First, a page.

Live your life, and enjoy what you can. There are worse things!

Frances


#15

It seems we all have different backgrounds, different sets of symptoms and are at different stages in the journey but we all face similar difficulties with ignorance.

I took a career break from being a  hospital pharmacy technician in July 2015 to become a foster carer to two boys. I have since returned to work part time, just working two days a week. I have a resting tremor in my right hand and I also tremor if I'm holding something like a mug of coffee. In the pharmacy my hand is rarely resting and by holding the top of a mug with the other hand that tremor is easily disguised. I find i am slightly slower typing, writing, labelling and even thinking which all adds up. Although frustrated, I had put it down to being out of practise.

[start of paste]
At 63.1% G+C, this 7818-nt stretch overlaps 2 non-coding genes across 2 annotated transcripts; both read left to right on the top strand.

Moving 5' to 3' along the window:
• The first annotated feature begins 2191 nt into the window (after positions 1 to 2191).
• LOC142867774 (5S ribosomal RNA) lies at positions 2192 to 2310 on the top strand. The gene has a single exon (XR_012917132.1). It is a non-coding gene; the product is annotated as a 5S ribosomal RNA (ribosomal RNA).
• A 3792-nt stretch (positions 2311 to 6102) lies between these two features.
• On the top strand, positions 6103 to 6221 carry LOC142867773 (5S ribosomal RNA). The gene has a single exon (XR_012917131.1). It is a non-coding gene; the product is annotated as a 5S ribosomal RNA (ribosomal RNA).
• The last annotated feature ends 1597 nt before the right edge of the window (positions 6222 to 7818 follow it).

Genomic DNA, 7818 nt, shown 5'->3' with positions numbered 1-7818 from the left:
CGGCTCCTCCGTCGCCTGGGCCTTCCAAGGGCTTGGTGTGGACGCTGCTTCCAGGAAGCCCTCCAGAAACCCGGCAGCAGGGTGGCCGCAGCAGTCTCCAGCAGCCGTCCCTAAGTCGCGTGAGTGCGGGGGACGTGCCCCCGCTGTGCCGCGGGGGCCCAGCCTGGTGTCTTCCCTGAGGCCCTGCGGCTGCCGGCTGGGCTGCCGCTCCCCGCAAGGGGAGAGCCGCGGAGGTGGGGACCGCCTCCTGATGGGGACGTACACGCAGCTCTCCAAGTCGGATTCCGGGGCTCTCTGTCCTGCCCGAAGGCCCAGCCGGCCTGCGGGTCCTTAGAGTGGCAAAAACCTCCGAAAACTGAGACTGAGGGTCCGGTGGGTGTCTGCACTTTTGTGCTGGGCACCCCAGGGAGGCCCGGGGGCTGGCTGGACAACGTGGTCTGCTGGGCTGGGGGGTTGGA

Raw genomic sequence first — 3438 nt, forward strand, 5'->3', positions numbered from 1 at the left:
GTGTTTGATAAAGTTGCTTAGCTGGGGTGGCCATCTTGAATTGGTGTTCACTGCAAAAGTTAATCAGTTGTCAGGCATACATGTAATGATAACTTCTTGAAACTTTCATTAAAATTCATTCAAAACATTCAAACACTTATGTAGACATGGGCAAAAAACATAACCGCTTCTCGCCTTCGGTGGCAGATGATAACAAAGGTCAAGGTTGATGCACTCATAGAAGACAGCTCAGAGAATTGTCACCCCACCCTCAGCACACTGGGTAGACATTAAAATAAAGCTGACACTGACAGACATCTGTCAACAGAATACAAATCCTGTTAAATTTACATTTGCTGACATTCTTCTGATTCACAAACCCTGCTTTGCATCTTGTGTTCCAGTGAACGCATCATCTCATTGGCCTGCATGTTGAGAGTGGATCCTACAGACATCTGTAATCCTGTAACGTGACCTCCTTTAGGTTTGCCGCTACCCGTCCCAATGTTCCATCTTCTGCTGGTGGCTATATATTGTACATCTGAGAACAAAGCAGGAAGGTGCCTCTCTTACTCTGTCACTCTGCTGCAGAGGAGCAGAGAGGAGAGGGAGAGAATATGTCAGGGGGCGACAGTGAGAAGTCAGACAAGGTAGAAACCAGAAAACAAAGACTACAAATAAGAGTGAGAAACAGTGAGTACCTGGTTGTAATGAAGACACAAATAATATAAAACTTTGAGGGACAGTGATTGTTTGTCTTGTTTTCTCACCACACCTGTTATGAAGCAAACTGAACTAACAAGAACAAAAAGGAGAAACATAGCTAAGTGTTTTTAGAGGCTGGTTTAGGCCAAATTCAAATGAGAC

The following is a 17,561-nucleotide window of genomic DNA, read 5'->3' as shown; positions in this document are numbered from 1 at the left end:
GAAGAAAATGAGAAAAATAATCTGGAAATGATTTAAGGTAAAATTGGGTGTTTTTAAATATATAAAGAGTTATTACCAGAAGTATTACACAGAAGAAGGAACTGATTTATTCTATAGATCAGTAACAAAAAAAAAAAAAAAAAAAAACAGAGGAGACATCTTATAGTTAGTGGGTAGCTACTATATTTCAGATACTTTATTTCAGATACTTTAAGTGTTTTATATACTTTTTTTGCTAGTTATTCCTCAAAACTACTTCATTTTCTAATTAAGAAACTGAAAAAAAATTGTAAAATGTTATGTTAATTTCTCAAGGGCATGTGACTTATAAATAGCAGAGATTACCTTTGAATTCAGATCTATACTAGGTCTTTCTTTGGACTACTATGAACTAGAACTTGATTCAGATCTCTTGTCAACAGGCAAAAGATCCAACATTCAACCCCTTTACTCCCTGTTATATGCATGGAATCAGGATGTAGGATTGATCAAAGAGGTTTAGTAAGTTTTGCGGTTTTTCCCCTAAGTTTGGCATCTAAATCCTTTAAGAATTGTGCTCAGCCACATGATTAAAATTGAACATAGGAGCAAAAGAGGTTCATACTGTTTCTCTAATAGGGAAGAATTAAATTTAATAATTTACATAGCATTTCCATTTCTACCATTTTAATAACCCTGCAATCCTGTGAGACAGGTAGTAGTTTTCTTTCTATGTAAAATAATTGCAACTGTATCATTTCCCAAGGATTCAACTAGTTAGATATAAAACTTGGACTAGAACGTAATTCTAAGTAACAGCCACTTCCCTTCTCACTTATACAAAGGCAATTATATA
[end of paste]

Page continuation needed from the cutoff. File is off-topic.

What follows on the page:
The people I have worked with for years treat me with respect but i find newer members of staff see me as lazy and think they're better than me. When I consider the patience I showed in training them, It is very annoying. There are lots of other unseen symptoms such as bladder problems, restless legs, kicking out in my sleep, finding it hard to get going in the morning etc.

So I am at the very beginning of my journey with PD. I can function pretty much as before but from my perspective I am working somewhat harder but from a few of my colleagues' perspective I am a bit of a  dead weight that has just been given an excuse and they cannot see anything wrong with me.